Most days, in my happy, independent adult world, I feel pretty smart. Pretty on top of my game.
I can multi-task with the best of them. I can run a household and a successful photography business. I pay bills, handle finances, and perform minor home repairs. I also hold down a leadership position in my church, and do a pretty dang good job of it all, thankyouverymuch.
All while catching movies, lunching with friends, keeping my house clean, and reading a good book.
Sure, sometimes we eat at the McDonalds. And maybe the laundry sits unfolded for a day here and there.
But I like to think that I do a pretty good job of it all.
Until that horrible moment comes along which knocks me off my high horse with brutal humility.
Last night was one of those moments.
I was helping a child with homework, and quite honestly had no clue what to do.
I would like to say that this child was my freshman son, who is incredibly smart.
Or even my seventh grader, who is taking all challenge classes and doing so well.
It was the homework of the girl child in the fifth grade.
The four-lettered M-A-T-H homework.
I was completely dumbstruck (literally) and could not figure out how to help her. Feeling helpless, I grabbed the laptop, ran to the bathroom, pretended to be otherwise engaged, and searched frantically for a Khan Academy video that would restore my credibility and put order once again in the universe.
Tragically, the little girl stood impatiently outside of the bathroom door and figured out pretty quickly that her mama ain't so good with the smarts.
(Lucky for me, Chase took charge of the situation and taught us both what to do. Though, I won't lie. I've already forgotten it and will probably be unable to help her tonight.)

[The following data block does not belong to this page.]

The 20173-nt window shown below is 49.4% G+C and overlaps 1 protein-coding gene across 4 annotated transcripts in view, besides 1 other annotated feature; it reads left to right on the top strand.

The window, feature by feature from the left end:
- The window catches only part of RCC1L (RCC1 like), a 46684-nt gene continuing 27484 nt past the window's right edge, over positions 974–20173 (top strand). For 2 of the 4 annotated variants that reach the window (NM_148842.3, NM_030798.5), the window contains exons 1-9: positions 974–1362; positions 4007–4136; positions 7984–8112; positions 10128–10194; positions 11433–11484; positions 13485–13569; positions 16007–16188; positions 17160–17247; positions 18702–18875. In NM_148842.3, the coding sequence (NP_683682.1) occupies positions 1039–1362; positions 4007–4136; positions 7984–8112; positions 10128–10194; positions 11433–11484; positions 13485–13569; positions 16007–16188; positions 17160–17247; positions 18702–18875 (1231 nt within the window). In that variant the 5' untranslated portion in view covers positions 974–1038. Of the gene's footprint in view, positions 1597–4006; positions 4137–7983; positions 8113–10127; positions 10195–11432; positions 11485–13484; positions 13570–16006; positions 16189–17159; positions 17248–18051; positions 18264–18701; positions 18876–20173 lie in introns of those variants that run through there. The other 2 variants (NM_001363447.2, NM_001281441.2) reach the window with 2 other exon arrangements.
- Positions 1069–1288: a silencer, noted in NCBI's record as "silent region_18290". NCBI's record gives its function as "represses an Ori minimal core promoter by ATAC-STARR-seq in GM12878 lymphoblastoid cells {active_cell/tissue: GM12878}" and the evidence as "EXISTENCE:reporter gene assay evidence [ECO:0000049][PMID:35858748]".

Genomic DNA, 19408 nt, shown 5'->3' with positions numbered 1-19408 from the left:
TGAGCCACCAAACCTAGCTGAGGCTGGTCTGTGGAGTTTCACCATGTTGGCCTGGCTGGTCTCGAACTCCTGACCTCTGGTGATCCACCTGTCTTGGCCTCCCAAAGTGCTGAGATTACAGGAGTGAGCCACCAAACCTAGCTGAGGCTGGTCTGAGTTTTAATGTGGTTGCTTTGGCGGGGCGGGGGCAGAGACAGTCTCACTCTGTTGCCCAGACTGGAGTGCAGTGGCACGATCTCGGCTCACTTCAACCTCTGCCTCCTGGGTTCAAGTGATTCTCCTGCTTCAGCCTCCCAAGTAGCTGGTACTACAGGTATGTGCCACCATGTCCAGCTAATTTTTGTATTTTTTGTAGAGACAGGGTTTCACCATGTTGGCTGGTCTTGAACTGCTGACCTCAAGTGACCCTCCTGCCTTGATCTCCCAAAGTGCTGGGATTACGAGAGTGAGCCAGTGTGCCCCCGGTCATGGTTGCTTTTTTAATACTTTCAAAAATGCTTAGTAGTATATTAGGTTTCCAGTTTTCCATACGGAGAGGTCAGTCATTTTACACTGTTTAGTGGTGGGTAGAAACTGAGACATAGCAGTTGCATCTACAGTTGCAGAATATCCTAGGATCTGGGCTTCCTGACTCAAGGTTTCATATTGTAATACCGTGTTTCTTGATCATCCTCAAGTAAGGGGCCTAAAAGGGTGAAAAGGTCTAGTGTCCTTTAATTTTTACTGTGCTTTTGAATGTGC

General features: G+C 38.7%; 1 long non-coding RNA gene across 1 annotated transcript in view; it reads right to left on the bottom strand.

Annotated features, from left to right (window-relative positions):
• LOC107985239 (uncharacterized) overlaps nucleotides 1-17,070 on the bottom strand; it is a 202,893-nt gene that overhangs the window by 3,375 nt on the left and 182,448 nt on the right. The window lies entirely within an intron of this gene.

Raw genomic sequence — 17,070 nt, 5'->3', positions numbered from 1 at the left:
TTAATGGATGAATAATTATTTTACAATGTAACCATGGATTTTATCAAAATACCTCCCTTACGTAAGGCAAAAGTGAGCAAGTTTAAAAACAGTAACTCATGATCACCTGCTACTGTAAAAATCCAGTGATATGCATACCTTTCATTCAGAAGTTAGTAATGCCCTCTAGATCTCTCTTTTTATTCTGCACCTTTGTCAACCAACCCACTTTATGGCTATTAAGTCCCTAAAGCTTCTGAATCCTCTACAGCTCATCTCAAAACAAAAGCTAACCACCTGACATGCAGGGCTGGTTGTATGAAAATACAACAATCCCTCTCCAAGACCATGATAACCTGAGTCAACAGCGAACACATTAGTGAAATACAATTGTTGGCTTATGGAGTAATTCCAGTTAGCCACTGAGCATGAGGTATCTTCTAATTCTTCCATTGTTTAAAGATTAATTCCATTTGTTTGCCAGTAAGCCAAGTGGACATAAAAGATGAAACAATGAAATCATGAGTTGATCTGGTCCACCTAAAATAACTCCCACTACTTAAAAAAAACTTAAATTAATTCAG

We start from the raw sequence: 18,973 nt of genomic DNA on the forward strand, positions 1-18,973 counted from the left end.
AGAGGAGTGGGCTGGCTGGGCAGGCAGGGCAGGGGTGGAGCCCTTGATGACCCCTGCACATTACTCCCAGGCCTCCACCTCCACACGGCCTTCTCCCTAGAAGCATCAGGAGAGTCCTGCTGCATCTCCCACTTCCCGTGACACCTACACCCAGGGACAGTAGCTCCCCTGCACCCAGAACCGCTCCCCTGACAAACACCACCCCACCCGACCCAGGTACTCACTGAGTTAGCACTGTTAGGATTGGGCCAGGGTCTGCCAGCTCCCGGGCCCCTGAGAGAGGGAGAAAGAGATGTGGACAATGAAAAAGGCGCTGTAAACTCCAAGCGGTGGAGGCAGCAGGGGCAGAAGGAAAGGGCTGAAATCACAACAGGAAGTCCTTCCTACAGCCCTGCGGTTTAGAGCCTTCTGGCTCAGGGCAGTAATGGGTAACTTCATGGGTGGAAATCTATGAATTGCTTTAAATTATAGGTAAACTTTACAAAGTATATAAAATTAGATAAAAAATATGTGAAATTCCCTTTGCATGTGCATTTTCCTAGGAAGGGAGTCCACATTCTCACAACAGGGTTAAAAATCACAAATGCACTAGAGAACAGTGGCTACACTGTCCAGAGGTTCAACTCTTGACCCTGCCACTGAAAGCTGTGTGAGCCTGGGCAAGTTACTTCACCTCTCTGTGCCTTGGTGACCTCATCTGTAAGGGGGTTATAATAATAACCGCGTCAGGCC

It's unnerving. For both them and for me. The look of disillusionment in a child's eye is one that goes straight through the heart like a knife. When they realize they're smarter than you, it's all over. You might as well hand them the proverbial keys to your life, because they will forever more question your good judgement. They will second guess you on the way to the grocery store with, "Are you sure this is the right way, Mom?"
You know, the store you've been driving to all your life. Or at least the last six years.
Or they get frustrated and say, "Hand me the directions. I'll do it." as they hastily (and correctly) begin assembling their own bike. You suddenly become a slow-witted, delicate, old lady in their eyes who is ready for the Home. They cannot imagine you as a functioning member of society and fully expect to find you wandering the neighborhood in your slippers and housecoat.
And you're not even forty yet!
Am I the only one here? Tell me you are all a bunch of dummies, too.
Or just lie.
Either way. Pleez mayk mee feel beter about mye dum selph?!".